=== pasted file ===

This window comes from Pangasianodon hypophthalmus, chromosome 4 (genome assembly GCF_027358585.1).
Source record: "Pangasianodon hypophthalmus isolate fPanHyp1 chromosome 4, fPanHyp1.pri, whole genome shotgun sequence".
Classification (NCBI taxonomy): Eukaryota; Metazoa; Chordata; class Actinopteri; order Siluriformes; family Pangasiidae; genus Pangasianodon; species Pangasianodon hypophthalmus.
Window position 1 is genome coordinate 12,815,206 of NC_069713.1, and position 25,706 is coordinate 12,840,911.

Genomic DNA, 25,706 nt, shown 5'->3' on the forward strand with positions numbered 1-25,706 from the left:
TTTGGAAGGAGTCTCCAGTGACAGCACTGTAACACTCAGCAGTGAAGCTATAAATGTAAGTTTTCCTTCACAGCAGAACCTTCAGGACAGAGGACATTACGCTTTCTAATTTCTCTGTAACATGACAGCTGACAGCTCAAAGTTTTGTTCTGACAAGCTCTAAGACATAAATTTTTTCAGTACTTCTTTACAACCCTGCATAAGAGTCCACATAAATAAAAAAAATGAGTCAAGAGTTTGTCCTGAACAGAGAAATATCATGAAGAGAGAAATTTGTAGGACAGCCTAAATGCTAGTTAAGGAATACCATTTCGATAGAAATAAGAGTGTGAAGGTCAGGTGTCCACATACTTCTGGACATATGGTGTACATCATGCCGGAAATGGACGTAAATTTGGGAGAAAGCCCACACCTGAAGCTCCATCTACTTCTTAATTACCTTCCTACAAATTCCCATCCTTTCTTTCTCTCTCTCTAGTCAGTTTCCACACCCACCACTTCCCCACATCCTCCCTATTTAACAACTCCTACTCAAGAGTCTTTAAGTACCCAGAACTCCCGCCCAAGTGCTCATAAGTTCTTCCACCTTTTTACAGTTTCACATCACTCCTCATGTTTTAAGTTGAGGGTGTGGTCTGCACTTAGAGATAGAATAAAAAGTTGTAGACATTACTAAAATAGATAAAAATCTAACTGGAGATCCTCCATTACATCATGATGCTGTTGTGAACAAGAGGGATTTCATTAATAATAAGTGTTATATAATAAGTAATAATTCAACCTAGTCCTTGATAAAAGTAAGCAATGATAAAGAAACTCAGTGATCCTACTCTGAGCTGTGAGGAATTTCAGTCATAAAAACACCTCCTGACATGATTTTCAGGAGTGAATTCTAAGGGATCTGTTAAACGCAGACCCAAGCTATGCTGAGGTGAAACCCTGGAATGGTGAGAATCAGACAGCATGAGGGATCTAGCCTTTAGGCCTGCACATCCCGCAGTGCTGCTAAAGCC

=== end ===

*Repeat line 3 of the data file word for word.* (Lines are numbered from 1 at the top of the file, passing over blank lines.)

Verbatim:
Classification (NCBI taxonomy): Eukaryota; Metazoa; Chordata; class Actinopteri; order Siluriformes; family Pangasiidae; genus Pangasianodon; species Pangasianodon hypophthalmus.